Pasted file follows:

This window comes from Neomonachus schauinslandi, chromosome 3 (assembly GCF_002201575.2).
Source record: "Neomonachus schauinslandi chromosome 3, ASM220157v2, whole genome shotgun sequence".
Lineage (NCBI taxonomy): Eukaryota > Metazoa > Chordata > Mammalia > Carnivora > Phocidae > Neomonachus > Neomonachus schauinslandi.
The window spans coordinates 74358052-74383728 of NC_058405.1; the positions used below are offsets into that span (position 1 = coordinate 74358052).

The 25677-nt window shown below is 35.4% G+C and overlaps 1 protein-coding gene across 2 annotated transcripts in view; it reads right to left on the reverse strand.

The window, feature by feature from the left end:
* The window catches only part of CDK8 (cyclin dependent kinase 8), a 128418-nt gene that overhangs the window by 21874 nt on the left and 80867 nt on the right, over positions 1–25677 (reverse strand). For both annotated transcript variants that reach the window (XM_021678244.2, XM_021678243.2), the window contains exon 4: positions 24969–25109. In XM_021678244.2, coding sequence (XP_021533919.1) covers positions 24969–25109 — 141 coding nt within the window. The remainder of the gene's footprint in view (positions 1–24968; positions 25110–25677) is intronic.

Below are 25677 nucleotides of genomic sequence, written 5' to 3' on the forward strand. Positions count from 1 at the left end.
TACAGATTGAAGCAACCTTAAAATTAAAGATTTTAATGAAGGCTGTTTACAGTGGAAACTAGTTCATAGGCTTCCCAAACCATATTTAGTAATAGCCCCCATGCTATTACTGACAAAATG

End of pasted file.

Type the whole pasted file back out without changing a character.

This window comes from Neomonachus schauinslandi, chromosome 3 (assembly GCF_002201575.2).
Source record: "Neomonachus schauinslandi chromosome 3, ASM220157v2, whole genome shotgun sequence".
Lineage (NCBI taxonomy): Eukaryota > Metazoa > Chordata > Mammalia > Carnivora > Phocidae > Neomonachus > Neomonachus schauinslandi.
The window spans coordinates 74358052-74383728 of NC_058405.1; the positions used below are offsets into that span (position 1 = coordinate 74358052).

The 25677-nt window shown below is 35.4% G+C and overlaps 1 protein-coding gene across 2 annotated transcripts in view; it reads right to left on the reverse strand.

The window, feature by feature from the left end:
* The window catches only part of CDK8 (cyclin dependent kinase 8), a 128418-nt gene that overhangs the window by 21874 nt on the left and 80867 nt on the right, over positions 1–25677 (reverse strand). For both annotated transcript variants that reach the window (XM_021678244.2, XM_021678243.2), the window contains exon 4: positions 24969–25109. In XM_021678244.2, coding sequence (XP_021533919.1) covers positions 24969–25109 — 141 coding nt within the window. The remainder of the gene's footprint in view (positions 1–24968; positions 25110–25677) is intronic.

Below are 25677 nucleotides of genomic sequence, written 5' to 3' on the forward strand. Positions count from 1 at the left end.
TACAGATTGAAGCAACCTTAAAATTAAAGATTTTAATGAAGGCTGTTTACAGTGGAAACTAGTTCATAGGCTTCCCAAACCATATTTAGTAATAGCCCCCATGCTATTACTGACAAAATG